Andy Murray’s Wimbledon chances assessed – ‘Winning it is probably a step too far’
Andy Murray has made it clear that he still has ambitions of winning another Wimbledon title, but what are his chances of being the last man standing at SW19 this year?
The former world No 1 has made no secret of the fact that Wimbledon remains his top priority and he withdrew from this year’s French Open in order to focus on the grass-court season.
Earlier this year Murray said: “I also have ambitions of, you know, competing for Wimbledon titles and that sort of stuff, and I know that sitting here today that probably doesn’t sound realistic, but I do believe that that’s a possibility. I obviously want to do the right thing there.”
Since returning to competitive tennis following his career-saving hip surgery, Murray made two appearances at the All England Club as he reached the third round in 2021 and the second round last year.
Former British No 1 Tim Henman was asked about the 36-year-old’s chances of winning another title at Wimbledon and told Express Sport: “I think winning it is probably a step too far.”
He added: “But certainly when you reflect on how well he played in Australia and those matches he’s been able to come through, on grass there’s no doubt that he can get into the second week.”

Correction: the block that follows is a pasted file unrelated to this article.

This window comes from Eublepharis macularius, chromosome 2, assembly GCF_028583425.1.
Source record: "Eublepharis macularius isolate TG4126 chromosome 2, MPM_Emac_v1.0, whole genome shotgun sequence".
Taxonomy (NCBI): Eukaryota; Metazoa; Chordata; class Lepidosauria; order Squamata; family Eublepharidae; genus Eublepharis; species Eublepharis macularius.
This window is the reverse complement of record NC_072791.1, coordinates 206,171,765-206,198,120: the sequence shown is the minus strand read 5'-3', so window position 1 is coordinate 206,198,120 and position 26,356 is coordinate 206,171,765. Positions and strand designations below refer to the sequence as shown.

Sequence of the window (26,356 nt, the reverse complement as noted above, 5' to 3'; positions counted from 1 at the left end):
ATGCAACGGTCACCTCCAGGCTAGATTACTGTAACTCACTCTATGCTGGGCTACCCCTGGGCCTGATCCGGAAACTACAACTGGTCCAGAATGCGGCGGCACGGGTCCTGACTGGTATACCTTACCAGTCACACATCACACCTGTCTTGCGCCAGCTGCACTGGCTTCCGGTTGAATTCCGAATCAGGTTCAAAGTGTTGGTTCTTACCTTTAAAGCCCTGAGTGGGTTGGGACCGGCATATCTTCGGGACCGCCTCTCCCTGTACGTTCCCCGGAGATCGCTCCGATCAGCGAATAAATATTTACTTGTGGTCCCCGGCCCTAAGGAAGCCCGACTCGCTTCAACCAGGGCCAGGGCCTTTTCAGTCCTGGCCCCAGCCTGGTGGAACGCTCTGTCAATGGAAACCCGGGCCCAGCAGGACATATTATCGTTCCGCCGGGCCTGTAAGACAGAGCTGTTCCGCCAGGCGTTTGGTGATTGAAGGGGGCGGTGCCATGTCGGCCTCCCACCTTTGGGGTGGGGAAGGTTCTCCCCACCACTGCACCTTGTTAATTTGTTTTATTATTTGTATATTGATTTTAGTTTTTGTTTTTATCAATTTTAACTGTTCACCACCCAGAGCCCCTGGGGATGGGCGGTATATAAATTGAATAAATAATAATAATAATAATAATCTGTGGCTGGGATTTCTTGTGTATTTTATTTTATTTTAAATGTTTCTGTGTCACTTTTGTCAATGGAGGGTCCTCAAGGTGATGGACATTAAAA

Murray is yet to reach the second week of a Grand Slam since 2017, but he has now reached back-to-back third rounds as made it to that stage at this year’s Australian Open and last year’s US Open.
Henman continued: “When you get into the second week, draws can open up.
“So I think that’s what I’m looking for, to try and see him get through the first week and then build that momentum into the second week and see if he can have another deep run in a Slam.”
The three-time Grand Slam winner is yet to confirm his full grass-court schedule, but he is expected to play in the ATP Challenger Tour’s Surbiton Trophy, which runs from June 4-11, while he has also been confirmed for the Queen’s Club Champions (June 19-25).
Last year he reached the semi-final in Surbiton and then finished runner-up to Matteo Berrettini at the Stuttgart Open. He was then expected to play at Queen’s Club, but withdrew due to an abdominal injury.
At Wimbledon he beat James Duckworth in four sets before going down in four sets against 20th seed John Isner.
Murray may not be at his peak, but he does have one thing that a lot of others don’t have and that is experience on grass.
“His experience is invaluable,” Henman said. “And grass is – there aren’t that many opportunities obviously because the grass-court season is so short so there’s not that much time for players to gain that experience so he definitely has that, he’s won Wimbledon twice and he’ll have unbelievable support there so that is a really exciting aspect to look forward to.”
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